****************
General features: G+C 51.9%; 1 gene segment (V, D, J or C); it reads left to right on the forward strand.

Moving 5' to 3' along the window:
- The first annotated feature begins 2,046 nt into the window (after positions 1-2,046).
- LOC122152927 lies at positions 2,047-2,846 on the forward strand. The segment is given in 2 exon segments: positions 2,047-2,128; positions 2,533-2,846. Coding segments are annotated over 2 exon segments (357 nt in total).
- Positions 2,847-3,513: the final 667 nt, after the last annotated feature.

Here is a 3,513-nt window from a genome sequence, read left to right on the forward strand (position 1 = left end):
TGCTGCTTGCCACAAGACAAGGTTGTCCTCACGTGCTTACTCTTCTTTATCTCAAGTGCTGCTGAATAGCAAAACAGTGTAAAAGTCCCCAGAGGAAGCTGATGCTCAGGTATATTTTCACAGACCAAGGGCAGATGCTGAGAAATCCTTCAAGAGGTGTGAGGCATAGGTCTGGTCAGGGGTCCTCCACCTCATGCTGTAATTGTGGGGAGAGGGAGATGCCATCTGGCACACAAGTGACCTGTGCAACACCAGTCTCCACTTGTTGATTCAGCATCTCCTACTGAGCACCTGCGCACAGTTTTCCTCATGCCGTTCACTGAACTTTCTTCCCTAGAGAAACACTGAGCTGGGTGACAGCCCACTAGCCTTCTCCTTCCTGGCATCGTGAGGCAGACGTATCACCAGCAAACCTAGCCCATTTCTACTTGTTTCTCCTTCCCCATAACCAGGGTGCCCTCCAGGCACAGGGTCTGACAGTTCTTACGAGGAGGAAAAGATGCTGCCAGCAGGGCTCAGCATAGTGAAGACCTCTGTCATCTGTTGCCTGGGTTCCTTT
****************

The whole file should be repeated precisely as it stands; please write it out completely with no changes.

General features: G+C 51.9%; 1 gene segment (V, D, J or C); it reads left to right on the forward strand.

Moving 5' to 3' along the window:
- The first annotated feature begins 2,046 nt into the window (after positions 1-2,046).
- LOC122152927 lies at positions 2,047-2,846 on the forward strand. The segment is given in 2 exon segments: positions 2,047-2,128; positions 2,533-2,846. Coding segments are annotated over 2 exon segments (357 nt in total).
- Positions 2,847-3,513: the final 667 nt, after the last annotated feature.

Here is a 3,513-nt window from a genome sequence, read left to right on the forward strand (position 1 = left end):
TGCTGCTTGCCACAAGACAAGGTTGTCCTCACGTGCTTACTCTTCTTTATCTCAAGTGCTGCTGAATAGCAAAACAGTGTAAAAGTCCCCAGAGGAAGCTGATGCTCAGGTATATTTTCACAGACCAAGGGCAGATGCTGAGAAATCCTTCAAGAGGTGTGAGGCATAGGTCTGGTCAGGGGTCCTCCACCTCATGCTGTAATTGTGGGGAGAGGGAGATGCCATCTGGCACACAAGTGACCTGTGCAACACCAGTCTCCACTTGTTGATTCAGCATCTCCTACTGAGCACCTGCGCACAGTTTTCCTCATGCCGTTCACTGAACTTTCTTCCCTAGAGAAACACTGAGCTGGGTGACAGCCCACTAGCCTTCTCCTTCCTGGCATCGTGAGGCAGACGTATCACCAGCAAACCTAGCCCATTTCTACTTGTTTCTCCTTCCCCATAACCAGGGTGCCCTCCAGGCACAGGGTCTGACAGTTCTTACGAGGAGGAAAAGATGCTGCCAGCAGGGCTCAGCATAGTGAAGACCTCTGTCATCTGTTGCCTGGGTTCCTTT